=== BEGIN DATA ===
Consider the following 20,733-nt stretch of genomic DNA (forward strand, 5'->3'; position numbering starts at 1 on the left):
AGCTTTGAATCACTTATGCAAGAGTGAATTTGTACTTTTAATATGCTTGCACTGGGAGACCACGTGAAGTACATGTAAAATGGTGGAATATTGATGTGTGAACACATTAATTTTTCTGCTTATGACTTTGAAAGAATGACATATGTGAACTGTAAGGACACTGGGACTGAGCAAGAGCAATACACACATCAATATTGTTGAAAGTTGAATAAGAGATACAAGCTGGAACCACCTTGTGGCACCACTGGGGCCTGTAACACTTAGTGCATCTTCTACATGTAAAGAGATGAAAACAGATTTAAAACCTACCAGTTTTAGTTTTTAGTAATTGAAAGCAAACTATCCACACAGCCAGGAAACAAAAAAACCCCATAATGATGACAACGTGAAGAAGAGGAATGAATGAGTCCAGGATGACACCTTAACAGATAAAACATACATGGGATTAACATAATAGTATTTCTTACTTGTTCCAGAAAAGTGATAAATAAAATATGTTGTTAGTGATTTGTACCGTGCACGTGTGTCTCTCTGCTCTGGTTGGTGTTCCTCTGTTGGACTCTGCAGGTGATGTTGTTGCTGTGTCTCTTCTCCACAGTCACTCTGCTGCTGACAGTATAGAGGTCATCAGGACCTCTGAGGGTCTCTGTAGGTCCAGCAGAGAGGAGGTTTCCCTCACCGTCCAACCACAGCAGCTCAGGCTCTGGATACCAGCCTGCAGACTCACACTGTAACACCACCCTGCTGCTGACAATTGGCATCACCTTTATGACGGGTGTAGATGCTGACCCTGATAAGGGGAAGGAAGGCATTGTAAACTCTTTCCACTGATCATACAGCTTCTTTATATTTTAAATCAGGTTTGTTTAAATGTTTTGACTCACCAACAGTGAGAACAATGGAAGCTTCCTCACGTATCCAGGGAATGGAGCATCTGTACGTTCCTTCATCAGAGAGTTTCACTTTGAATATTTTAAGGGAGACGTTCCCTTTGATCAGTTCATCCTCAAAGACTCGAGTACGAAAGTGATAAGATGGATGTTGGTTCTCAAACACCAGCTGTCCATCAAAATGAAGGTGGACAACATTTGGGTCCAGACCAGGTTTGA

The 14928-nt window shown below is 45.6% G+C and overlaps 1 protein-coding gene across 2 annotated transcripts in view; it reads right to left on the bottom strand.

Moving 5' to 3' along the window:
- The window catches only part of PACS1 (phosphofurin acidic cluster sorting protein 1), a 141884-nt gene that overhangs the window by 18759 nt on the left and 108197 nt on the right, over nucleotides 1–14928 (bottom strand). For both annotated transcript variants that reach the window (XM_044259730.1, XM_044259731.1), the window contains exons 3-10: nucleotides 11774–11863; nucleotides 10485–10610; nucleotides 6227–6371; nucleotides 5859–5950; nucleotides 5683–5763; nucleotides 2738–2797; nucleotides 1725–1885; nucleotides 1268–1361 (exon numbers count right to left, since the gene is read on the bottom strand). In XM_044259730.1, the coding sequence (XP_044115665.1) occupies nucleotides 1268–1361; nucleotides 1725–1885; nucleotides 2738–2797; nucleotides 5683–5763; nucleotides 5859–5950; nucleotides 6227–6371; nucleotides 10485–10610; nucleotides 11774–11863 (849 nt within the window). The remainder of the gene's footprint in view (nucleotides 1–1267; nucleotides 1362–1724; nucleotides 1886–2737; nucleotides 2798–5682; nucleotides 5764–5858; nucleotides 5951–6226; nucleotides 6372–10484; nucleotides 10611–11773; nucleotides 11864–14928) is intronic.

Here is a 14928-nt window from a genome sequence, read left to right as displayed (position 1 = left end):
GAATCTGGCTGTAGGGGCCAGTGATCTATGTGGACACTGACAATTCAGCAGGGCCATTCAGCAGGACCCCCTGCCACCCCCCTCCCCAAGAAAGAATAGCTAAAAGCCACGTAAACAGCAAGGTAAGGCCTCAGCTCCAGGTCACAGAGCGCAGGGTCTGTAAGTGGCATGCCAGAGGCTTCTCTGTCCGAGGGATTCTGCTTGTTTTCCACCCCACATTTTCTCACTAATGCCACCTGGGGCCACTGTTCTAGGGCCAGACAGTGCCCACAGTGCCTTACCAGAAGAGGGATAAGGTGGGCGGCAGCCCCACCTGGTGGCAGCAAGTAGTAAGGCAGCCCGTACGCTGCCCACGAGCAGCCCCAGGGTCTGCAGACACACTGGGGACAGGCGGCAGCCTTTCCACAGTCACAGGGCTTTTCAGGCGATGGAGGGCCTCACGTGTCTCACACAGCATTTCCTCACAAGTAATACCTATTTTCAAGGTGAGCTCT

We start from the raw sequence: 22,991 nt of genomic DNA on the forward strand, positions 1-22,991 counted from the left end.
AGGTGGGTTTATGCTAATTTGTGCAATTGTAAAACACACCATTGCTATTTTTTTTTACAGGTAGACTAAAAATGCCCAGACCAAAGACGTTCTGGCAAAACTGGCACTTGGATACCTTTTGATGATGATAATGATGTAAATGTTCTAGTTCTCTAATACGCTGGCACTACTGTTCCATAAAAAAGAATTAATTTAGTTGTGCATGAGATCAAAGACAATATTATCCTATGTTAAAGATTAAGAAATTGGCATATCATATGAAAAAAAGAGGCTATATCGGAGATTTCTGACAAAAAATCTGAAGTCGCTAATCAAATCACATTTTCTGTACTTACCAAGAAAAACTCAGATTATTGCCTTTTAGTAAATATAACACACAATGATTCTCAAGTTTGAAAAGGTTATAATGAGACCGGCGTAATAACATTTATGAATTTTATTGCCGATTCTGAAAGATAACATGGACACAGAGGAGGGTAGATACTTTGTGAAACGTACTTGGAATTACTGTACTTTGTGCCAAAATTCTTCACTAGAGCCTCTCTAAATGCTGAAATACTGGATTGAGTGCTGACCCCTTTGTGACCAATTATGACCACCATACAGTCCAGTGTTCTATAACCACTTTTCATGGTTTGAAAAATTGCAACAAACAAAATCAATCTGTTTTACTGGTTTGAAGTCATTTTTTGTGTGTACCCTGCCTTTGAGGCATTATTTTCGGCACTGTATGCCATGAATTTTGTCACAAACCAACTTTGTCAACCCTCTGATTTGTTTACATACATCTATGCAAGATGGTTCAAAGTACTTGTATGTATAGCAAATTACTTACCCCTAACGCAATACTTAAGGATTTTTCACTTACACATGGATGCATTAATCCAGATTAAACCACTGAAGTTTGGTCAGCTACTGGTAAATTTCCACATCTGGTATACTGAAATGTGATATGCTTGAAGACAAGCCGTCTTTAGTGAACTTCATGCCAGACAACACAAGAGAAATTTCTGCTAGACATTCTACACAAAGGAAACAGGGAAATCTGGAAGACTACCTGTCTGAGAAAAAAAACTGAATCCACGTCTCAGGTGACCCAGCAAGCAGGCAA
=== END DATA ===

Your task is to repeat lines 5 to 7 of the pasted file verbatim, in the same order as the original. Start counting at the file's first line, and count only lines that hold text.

- The window catches only part of PACS1 (phosphofurin acidic cluster sorting protein 1), a 141884-nt gene that overhangs the window by 18759 nt on the left and 108197 nt on the right, over nucleotides 1–14928 (bottom strand). For both annotated transcript variants that reach the window (XM_044259730.1, XM_044259731.1), the window contains exons 3-10: nucleotides 11774–11863; nucleotides 10485–10610; nucleotides 6227–6371; nucleotides 5859–5950; nucleotides 5683–5763; nucleotides 2738–2797; nucleotides 1725–1885; nucleotides 1268–1361 (exon numbers count right to left, since the gene is read on the bottom strand). In XM_044259730.1, the coding sequence (XP_044115665.1) occupies nucleotides 1268–1361; nucleotides 1725–1885; nucleotides 2738–2797; nucleotides 5683–5763; nucleotides 5859–5950; nucleotides 6227–6371; nucleotides 10485–10610; nucleotides 11774–11863 (849 nt within the window). The remainder of the gene's footprint in view (nucleotides 1–1267; nucleotides 1362–1724; nucleotides 1886–2737; nucleotides 2798–5682; nucleotides 5764–5858; nucleotides 5951–6226; nucleotides 6372–10484; nucleotides 10611–11773; nucleotides 11864–14928) is intronic.

Here is a 14928-nt window from a genome sequence, read left to right as displayed (position 1 = left end):
GAATCTGGCTGTAGGGGCCAGTGATCTATGTGGACACTGACAATTCAGCAGGGCCATTCAGCAGGACCCCCTGCCACCCCCCTCCCCAAGAAAGAATAGCTAAAAGCCACGTAAACAGCAAGGTAAGGCCTCAGCTCCAGGTCACAGAGCGCAGGGTCTGTAAGTGGCATGCCAGAGGCTTCTCTGTCCGAGGGATTCTGCTTGTTTTCCACCCCACATTTTCTCACTAATGCCACCTGGGGCCACTGTTCTAGGGCCAGACAGTGCCCACAGTGCCTTACCAGAAGAGGGATAAGGTGGGCGGCAGCCCCACCTGGTGGCAGCAAGTAGTAAGGCAGCCCGTACGCTGCCCACGAGCAGCCCCAGGGTCTGCAGACACACTGGGGACAGGCGGCAGCCTTTCCACAGTCACAGGGCTTTTCAGGCGATGGAGGGCCTCACGTGTCTCACACAGCATTTCCTCACAAGTAATACCTATTTTCAAGGTGAGCTCT